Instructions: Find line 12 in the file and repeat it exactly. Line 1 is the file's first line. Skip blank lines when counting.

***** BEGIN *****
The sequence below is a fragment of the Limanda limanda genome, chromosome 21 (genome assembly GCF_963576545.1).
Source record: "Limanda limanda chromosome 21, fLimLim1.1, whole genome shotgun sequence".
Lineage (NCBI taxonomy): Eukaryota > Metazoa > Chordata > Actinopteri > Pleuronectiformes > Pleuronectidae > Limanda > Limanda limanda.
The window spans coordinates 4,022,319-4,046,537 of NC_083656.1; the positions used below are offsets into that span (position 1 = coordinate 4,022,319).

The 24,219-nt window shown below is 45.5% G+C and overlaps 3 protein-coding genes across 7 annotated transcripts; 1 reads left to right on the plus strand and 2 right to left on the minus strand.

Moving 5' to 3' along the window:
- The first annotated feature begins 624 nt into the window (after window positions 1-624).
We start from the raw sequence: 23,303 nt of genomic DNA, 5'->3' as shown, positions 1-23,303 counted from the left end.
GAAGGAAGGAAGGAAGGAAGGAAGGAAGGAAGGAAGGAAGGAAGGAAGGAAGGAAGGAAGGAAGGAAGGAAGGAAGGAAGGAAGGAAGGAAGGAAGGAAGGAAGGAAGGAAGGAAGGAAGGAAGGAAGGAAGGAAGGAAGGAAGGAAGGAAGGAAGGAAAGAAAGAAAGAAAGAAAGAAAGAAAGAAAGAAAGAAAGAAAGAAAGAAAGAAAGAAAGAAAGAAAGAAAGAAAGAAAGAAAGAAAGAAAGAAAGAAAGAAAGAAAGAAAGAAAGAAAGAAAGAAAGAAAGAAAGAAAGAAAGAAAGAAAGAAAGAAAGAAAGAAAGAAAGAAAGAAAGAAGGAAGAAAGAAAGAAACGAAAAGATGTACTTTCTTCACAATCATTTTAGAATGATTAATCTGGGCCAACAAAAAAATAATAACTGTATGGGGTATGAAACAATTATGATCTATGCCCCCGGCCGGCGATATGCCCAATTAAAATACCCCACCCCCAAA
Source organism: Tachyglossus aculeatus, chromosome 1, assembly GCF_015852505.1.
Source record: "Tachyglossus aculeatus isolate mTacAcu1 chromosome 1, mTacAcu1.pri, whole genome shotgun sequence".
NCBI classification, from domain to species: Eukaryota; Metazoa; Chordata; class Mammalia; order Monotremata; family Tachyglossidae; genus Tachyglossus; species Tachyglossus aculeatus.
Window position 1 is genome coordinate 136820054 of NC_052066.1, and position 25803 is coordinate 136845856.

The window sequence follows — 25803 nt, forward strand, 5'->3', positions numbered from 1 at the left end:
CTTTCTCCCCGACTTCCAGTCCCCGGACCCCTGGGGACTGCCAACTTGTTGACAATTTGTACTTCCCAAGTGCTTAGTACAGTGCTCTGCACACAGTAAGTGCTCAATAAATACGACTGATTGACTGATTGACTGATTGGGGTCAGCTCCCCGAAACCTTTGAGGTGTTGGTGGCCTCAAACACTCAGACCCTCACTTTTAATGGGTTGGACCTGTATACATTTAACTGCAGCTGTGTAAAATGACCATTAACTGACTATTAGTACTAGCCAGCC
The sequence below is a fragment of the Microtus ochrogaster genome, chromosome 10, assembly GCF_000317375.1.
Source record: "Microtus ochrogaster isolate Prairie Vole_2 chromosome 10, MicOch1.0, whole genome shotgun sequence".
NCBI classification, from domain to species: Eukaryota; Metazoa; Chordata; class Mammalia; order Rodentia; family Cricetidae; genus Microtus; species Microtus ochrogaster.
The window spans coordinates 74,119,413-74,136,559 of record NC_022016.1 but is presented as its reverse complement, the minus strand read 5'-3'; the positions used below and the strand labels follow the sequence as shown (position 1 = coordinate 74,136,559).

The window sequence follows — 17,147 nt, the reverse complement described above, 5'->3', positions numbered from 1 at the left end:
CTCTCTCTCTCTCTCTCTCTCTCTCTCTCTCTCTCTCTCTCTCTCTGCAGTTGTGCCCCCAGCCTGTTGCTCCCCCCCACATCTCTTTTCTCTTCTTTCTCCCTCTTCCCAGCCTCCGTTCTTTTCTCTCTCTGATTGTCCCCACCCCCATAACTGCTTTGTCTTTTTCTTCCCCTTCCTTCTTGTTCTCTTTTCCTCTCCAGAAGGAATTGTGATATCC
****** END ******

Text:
NCBI classification, from domain to species: Eukaryota; Metazoa; Chordata; class Mammalia; order Monotremata; family Tachyglossidae; genus Tachyglossus; species Tachyglossus aculeatus.